Teens, who consume alcohol, must do it with friends and not alone- a new study has warned. Lone drinkers are prone to heavy drinking and other alcohol problems as compared to their peers who drink only in social gatherings.
Researchers at Carnegie Mellon University and the University of Pittsburgh found that a significant number of teens drink while they are alone and they are more likely to drink in response to negative emotions. As a result, such solitary teen drinkers are more likely to develop alcohol use disorder in early childhood.
"We're learning that kids who drink alone tend to do so because they're feeling lonely, are in a bad mood, or had an argument with a friend," said lead author Kasey Creswell, assistant professor of psychology in CMU's Dietrich College of Humanities and Social Sciences.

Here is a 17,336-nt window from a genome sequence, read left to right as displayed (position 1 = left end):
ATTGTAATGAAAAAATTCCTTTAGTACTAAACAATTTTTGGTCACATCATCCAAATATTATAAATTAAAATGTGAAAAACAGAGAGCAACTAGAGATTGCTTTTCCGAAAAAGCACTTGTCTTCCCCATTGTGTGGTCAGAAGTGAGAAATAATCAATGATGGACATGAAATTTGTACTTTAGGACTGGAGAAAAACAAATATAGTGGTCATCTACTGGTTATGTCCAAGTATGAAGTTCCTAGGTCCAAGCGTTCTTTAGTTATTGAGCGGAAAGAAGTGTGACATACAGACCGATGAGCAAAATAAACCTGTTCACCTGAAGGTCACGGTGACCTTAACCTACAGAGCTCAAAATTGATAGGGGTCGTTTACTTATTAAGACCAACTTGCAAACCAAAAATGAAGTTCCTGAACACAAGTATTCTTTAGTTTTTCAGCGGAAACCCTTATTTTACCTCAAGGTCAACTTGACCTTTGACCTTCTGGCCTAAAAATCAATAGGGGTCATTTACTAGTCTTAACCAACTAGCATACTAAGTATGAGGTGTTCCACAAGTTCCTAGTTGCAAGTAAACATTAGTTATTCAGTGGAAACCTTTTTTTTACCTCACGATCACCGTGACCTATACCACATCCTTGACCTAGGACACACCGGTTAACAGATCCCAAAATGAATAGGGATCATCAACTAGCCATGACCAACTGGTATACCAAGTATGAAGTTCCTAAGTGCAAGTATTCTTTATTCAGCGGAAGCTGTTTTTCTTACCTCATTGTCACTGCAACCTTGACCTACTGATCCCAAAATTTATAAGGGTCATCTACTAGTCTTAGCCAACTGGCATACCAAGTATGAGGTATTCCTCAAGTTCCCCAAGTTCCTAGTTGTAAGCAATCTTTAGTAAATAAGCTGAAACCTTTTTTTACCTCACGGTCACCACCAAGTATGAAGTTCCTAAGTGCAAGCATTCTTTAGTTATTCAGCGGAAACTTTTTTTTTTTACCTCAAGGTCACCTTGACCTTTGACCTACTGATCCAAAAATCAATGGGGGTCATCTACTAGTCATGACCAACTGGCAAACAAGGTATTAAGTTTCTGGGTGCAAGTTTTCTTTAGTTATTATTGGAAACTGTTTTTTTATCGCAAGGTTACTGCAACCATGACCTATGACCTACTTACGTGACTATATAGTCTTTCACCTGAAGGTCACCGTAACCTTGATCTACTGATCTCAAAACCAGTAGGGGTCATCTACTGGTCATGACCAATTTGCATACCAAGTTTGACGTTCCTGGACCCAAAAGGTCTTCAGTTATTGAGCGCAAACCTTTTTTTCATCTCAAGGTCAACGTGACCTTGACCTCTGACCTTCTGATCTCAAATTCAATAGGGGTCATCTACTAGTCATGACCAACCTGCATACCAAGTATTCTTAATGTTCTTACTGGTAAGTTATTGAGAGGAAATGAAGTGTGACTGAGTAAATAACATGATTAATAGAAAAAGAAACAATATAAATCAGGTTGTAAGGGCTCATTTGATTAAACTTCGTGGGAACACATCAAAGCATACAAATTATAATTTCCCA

"They seem to be using alcohol to self-medicate as a way to cope with negative emotions and, importantly, this pattern of drinking places them at high risk to escalate their alcohol use and develop alcohol problems in adulthood," Creswell said.
The study is first of its kind to determine whether drinking alone during teenage impacted the development of alcohol use disorder as young adults, after controlling of other known risk factors.38.8 per cent of teens in the sample reported drinking alone during ages 12-18.
Unpleasant emotions were linked to this behaviour and such teens were one and a half times more likely to develop alcohol dependence at age 25. The study will appear in the journal Clinical Psychological Science.
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